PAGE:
Rufus Johnson, a former New Orleans bail bondsman and frequent political candidate, may have illegally signed thousands of bail bonds over the years, transferred properties to hide his assets and “lied to my face,” a federal judge said last week.

But at least he’s punctual.

Johnson’s steady record of appearances in court led U.S. Magistrate Judge Joseph Wilkinson to refuse a request by federal prosecutors to yank his $25,000 bond in a conspiracy case in which Johnson and three others are accused of scheming to rig bonds for Orleans Parish inmates.

“The fact Mr. Johnson cannot seem to open his mouth without making false or misleading statements is not enough to revoke his bond,” Wilkinson said. “Mr. Johnson presents to me a paradox: On one hand, you can’t believe a word he says. On the other hand, he has appeared in court every time he’s asked to appear.”

If half of winning is showing up, as the saying goes, Johnson has done his part to stay ahead, remaining free while he awaits an April trial date.

But Wilkinson also made clear that he sees trouble ahead for Johnson, long a fixture around the Criminal District Courthouse and on the ballot.

Johnson, 65, who once ran for office under the slogan “He has the favor of God,” most recently was disqualified last year from bidding to unseat U.S. Rep. Cedric Richmond, D-New Orleans. A judge ruled that Johnson had failed to pay long-standing state ethics fines from an earlier campaign but had checked a box on his state candidacy statement that said otherwise.

Johnson let his bonding license lapse in 1989 and was no longer eligible to get a license because he’s a convicted felon. Authorities say that didn’t deter him from using the licenses of others while paying off court clerks for favors that included access to computer system information and the illegal release of inmates.

All told, prosecutors named 11 people in the scheme, seven of whom have pleaded guilty over the course of a multiple-year probe into Orleans Parish bonding practices.

Indicted along with Johnson are his son, criminal defense attorney James Johnson; ex-bondsman Perry Becnel; and Josephine Spellman, a former employee of Rufus Johnson.

FBI Special Agent Krysti Hawkins testified that Rufus Johnson signed more than 11,000 powers of attorney in the names of licensed bondsmen. She also said he transferred a pair of properties into the names of others just days before a 2011 court arbitration date in Florida that resulted in a $650,000 judgment against Johnson and others for money owed to a Florida insurer.

Prosecutors characterized the property transfer as a shell-game transaction and part of a pattern that continued after Johnson’s arrest in late 2013.

A Louisiana State Police investigator, Leland Dwight, also testified that Johnson had written an illegal bond for a defendant in an alleged MDMA drug distribution ring, and that a licensed bondsman admitted he’d split the profits with Johnson, saying, “That’s the way they always did it.”

Dwight said he confronted Johnson about the transaction.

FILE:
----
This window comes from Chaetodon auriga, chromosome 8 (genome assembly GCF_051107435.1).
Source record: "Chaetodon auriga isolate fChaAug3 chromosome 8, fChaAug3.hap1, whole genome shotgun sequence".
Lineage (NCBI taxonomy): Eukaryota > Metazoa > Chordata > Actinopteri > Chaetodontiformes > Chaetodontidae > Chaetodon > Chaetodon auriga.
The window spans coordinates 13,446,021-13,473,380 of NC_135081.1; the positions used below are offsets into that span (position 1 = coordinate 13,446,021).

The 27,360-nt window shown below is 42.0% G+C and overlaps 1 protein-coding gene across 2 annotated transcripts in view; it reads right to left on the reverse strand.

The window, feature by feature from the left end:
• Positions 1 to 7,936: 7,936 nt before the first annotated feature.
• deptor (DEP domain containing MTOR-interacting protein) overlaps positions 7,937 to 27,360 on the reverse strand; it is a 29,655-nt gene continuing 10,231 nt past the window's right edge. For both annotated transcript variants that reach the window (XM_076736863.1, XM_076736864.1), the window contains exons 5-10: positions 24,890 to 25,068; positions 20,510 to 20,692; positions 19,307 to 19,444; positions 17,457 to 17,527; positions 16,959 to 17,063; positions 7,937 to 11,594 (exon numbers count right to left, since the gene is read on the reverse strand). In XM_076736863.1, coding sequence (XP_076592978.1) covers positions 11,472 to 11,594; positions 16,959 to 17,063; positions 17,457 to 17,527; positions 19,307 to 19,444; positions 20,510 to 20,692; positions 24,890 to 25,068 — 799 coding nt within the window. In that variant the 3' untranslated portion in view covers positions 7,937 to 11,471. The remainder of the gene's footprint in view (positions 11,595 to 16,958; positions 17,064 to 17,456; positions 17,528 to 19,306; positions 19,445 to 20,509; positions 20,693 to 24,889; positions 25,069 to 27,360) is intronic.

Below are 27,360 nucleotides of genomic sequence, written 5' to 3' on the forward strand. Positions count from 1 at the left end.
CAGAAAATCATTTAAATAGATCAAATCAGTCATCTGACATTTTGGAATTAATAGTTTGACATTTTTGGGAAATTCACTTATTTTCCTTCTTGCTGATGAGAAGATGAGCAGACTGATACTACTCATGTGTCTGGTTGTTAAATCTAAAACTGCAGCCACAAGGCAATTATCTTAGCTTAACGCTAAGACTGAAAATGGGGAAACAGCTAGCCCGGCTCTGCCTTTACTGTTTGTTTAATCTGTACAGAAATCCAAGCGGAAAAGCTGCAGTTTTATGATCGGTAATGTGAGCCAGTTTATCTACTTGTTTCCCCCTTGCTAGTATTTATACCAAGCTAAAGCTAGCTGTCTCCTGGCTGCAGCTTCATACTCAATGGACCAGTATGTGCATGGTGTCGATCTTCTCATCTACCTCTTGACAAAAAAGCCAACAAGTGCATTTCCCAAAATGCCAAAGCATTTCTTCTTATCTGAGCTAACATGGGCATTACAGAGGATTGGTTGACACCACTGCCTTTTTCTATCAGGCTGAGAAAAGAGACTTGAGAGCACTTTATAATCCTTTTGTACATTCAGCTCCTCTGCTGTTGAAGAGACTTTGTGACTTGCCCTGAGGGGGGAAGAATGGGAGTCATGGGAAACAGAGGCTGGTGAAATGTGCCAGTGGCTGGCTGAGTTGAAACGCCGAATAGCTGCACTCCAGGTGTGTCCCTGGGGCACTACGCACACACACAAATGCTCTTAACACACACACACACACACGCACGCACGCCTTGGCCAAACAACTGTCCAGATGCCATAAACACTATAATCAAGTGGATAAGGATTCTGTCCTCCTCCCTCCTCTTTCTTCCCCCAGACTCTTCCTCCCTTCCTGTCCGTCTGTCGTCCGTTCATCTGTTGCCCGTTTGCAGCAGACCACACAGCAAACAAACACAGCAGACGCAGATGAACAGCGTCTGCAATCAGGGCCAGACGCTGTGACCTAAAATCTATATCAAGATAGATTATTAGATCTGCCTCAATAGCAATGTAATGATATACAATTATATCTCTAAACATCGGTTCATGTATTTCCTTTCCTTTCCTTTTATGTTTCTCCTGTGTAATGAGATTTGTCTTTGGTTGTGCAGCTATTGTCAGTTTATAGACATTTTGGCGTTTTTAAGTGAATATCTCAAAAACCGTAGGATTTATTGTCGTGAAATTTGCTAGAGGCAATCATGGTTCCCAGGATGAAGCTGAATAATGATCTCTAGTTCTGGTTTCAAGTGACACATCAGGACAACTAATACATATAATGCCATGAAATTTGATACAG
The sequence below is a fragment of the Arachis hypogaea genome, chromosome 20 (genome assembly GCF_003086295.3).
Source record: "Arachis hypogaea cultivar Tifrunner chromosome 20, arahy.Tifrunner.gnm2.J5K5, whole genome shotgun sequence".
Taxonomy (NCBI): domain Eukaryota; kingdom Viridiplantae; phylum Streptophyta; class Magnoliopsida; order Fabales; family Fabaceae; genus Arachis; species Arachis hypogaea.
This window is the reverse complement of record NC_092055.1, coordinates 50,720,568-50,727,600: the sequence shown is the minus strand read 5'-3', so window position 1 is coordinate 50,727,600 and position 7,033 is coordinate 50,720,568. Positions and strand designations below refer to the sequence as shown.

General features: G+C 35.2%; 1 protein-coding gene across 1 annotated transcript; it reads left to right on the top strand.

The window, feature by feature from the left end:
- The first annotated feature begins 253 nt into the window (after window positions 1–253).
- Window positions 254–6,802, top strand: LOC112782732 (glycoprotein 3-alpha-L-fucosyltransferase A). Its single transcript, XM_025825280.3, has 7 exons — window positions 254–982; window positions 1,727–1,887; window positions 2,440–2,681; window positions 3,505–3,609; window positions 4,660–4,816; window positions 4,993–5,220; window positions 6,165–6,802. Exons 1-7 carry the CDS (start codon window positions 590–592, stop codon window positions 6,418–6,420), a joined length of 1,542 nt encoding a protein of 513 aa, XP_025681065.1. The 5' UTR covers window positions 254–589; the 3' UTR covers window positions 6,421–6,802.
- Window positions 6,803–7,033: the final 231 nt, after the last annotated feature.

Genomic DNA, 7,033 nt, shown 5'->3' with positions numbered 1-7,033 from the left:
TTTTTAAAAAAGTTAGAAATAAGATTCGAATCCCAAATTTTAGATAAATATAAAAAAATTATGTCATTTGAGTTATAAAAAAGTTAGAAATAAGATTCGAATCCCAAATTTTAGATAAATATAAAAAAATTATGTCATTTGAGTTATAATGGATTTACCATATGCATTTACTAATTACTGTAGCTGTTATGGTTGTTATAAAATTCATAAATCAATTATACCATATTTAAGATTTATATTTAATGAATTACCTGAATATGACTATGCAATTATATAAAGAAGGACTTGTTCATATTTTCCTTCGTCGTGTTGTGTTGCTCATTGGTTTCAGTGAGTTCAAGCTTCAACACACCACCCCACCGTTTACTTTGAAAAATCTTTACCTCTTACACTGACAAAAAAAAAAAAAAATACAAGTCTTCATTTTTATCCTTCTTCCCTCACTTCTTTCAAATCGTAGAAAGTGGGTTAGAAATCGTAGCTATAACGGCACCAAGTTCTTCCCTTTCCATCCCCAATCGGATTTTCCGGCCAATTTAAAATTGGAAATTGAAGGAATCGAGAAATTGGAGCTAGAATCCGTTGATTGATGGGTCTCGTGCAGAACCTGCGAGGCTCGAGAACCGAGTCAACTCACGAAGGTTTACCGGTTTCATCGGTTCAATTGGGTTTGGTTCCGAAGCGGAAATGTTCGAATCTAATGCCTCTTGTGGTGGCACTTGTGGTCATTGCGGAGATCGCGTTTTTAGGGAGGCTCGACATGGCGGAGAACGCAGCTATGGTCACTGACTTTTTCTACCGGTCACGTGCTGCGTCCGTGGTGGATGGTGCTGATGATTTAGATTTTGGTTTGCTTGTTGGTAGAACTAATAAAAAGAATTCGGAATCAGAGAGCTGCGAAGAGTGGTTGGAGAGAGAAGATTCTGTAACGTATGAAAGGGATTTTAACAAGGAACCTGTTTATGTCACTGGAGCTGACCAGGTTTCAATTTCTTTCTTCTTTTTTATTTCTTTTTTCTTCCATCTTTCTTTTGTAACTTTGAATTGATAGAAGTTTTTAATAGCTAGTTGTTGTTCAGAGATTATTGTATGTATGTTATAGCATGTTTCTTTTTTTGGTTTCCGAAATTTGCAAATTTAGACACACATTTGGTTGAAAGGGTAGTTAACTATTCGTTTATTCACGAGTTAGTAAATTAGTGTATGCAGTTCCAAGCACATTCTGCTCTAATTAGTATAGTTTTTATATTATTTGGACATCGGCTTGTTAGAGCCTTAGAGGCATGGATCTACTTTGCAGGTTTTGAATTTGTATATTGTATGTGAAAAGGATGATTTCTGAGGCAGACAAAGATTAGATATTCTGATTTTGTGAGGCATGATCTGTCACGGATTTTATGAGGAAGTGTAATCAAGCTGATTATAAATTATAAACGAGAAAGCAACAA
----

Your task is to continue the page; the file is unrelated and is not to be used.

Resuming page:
“I told him that was against the law, and he agreed and told me that’s what it was,” the trooper said.

Dwight said the case he was investigating involved local rapper Levar “Calliope Var” Elzy, whom he described as a frequent patron of Johnson’s illegal bonding business.

“When people would get in trouble, they’d go to Levar,” Dwight explained.

Elzy was arrested in December 2013 along with Johnson and seven others in an alleged racketeering scheme in Jefferson Parish. Soon afterward, Johnson was named in a federal complaint that led a year later to the 10-count federal indictment.

The first to plead guilty under that indictment, in March 2011, was Gilishia Garrison, who was working for both Criminal Court Clerk Arthur Morrell and Orleans Parish Sheriff Marlin Gusman’s office when she took bribes to access court computers and forge recognizance bonds for some inmates.

The indictment names James Johnson in a pair of conspiracy counts and two counts of making false statements. He allegedly lied to an FBI agent when he said his father’s job at a bail bond company at 538 S. Broad St. involved “cleaning the offices, sweeping the floors, emptying the trash cans.” That account mirrors the statements of others who later said they lied at Rufus Johnson’s urging, Hawkins said.

Last week, Wilkinson found probable cause that Rufus Johnson had made false statements in filing financial statements with the court, among other false statements for which he has not been charged.

“If he’d keep his mouth shut, he’d spare himself a lot of difficulty,” Wilkinson said.

Wilkinson insisted only that Johnson switch the surety on his bond. It has been secured by Mary Smith, who along with Rufus and James Johnson remains liable for the $650,000 Florida judgment.

Johnson’s new attorney, Hilliard Fazande III, cast doubt on the federal charges, saying prosecutors can’t show that Johnson victimized anyone.

“Fraud dealing with signatures is only fraud if somebody was hurt,” Fazande said. “If you sign somebody’s name and you have permission to sign their name, it’s not even about statutes being violated.”

At worst, he said, the accusations point to an ethics violation, rather than a criminal offense.

Follow John Simerman on Twitter, @johnsimerman.